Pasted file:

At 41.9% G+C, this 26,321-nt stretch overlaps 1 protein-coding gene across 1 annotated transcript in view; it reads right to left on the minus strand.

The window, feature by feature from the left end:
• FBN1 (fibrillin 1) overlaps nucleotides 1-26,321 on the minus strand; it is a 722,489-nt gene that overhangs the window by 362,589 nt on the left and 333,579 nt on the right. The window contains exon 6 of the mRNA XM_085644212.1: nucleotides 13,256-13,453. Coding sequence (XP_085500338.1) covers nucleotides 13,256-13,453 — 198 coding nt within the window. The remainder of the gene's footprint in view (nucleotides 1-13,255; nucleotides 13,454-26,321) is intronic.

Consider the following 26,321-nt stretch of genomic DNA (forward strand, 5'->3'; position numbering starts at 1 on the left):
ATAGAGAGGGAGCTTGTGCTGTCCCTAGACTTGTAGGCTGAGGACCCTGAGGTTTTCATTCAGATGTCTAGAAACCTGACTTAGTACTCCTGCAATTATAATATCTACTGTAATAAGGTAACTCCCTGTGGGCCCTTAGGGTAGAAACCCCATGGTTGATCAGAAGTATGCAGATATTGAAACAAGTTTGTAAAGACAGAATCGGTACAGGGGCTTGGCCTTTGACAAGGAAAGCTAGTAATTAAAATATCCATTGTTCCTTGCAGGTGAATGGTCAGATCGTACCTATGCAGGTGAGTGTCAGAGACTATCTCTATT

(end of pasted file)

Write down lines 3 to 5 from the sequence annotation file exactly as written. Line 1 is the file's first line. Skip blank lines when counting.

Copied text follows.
• FBN1 (fibrillin 1) overlaps nucleotides 1-26,321 on the minus strand; it is a 722,489-nt gene that overhangs the window by 362,589 nt on the left and 333,579 nt on the right. The window contains exon 6 of the mRNA XM_085644212.1: nucleotides 13,256-13,453. Coding sequence (XP_085500338.1) covers nucleotides 13,256-13,453 — 198 coding nt within the window. The remainder of the gene's footprint in view (nucleotides 1-13,255; nucleotides 13,454-26,321) is intronic.

Consider the following 26,321-nt stretch of genomic DNA (forward strand, 5'->3'; position numbering starts at 1 on the left):
ATAGAGAGGGAGCTTGTGCTGTCCCTAGACTTGTAGGCTGAGGACCCTGAGGTTTTCATTCAGATGTCTAGAAACCTGACTTAGTACTCCTGCAATTATAATATCTACTGTAATAAGGTAACTCCCTGTGGGCCCTTAGGGTAGAAACCCCATGGTTGATCAGAAGTATGCAGATATTGAAACAAGTTTGTAAAGACAGAATCGGTACAGGGGCTTGGCCTTTGACAAGGAAAGCTAGTAATTAAAATATCCATTGTTCCTTGCAGGTGAATGGTCAGATCGTACCTATGCAGGTGAGTGTCAGAGACTATCTCTATT